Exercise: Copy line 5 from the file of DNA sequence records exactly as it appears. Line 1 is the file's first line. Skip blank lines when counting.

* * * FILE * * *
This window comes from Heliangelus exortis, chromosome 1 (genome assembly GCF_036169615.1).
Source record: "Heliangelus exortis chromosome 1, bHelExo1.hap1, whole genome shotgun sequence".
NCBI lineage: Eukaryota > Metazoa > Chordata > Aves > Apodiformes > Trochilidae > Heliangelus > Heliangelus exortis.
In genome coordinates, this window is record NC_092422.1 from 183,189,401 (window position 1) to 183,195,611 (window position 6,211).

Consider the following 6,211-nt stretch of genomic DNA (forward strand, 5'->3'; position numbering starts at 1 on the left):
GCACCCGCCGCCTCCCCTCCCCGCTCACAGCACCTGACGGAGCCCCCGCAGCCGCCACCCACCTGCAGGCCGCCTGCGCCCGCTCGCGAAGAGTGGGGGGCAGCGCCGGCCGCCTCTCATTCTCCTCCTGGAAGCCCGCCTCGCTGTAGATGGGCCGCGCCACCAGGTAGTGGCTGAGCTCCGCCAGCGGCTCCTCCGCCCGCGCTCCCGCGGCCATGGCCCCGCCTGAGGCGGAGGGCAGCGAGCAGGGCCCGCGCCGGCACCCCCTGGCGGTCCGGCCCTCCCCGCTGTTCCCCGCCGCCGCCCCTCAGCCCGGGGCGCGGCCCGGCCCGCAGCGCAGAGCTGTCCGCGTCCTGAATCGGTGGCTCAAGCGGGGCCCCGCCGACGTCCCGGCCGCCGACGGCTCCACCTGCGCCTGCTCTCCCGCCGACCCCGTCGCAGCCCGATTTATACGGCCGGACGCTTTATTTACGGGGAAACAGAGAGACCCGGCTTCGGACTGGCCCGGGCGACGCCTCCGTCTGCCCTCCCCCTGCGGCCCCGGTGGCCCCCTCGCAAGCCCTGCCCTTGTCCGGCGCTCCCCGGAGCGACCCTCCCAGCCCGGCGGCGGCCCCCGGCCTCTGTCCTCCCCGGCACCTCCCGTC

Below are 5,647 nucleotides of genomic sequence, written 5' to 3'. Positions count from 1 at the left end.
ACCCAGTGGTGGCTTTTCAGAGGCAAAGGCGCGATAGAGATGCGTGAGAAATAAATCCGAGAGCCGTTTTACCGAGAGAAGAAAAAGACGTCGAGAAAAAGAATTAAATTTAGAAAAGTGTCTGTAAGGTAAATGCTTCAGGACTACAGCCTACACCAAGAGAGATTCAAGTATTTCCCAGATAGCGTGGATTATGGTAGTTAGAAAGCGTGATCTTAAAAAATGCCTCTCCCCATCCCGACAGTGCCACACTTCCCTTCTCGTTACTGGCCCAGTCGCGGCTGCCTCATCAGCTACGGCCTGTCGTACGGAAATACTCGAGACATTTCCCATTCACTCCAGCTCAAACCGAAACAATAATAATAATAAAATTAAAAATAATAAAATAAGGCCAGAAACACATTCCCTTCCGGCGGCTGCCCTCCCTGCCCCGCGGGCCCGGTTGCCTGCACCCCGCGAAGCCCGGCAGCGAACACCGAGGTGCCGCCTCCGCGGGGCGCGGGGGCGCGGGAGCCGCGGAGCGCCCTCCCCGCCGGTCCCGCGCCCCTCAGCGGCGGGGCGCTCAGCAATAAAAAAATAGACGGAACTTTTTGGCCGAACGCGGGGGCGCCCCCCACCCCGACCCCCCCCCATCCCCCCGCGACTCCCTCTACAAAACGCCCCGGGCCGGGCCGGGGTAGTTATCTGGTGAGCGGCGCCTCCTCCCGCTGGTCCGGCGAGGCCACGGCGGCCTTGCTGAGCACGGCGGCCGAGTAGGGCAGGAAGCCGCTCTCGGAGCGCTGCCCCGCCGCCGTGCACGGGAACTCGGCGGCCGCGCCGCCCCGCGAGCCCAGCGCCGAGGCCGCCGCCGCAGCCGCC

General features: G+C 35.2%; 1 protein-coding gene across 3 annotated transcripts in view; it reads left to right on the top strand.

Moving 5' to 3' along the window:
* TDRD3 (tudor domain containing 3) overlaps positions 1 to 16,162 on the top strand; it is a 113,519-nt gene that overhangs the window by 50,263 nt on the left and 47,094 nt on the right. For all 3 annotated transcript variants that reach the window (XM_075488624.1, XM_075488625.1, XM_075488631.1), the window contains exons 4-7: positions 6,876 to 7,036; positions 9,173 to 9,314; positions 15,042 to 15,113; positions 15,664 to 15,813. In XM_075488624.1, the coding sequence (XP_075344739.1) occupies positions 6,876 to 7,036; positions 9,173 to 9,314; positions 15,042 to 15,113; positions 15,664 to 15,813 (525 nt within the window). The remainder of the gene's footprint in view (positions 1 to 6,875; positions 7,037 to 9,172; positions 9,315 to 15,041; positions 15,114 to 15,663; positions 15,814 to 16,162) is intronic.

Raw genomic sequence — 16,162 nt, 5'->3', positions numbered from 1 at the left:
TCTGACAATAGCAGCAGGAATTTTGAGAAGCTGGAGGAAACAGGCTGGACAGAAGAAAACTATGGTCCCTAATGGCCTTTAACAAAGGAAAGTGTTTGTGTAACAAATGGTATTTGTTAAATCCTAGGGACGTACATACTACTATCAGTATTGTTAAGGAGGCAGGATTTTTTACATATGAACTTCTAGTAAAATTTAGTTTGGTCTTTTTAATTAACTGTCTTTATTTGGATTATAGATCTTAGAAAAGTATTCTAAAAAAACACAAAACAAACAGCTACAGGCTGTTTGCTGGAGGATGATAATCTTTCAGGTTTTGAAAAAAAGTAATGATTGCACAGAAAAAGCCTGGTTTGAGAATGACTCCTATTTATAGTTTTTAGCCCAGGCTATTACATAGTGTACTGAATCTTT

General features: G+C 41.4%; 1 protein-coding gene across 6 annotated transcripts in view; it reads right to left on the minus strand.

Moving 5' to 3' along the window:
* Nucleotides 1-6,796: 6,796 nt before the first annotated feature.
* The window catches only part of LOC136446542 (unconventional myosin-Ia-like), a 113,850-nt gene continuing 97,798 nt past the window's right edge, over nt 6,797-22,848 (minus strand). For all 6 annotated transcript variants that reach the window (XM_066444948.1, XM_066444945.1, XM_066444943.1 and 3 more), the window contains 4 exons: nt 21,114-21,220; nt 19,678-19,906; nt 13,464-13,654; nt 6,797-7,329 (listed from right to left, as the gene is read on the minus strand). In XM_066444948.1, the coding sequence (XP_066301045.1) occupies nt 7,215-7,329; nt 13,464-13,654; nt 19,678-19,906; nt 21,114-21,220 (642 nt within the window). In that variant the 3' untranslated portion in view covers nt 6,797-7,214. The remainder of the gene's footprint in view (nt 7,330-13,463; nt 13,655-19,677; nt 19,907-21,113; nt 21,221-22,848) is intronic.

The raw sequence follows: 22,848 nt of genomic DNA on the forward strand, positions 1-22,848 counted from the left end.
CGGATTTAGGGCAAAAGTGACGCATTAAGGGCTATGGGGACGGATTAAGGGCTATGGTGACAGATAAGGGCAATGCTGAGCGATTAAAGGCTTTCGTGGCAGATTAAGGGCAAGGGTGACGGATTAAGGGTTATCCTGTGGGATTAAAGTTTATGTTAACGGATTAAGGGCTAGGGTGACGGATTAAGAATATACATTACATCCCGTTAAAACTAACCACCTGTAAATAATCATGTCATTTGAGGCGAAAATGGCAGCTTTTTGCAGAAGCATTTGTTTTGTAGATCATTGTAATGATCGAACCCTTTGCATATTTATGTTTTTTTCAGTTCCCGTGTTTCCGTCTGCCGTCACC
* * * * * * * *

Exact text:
Consider the following 6,211-nt stretch of genomic DNA (forward strand, 5'->3'; position numbering starts at 1 on the left):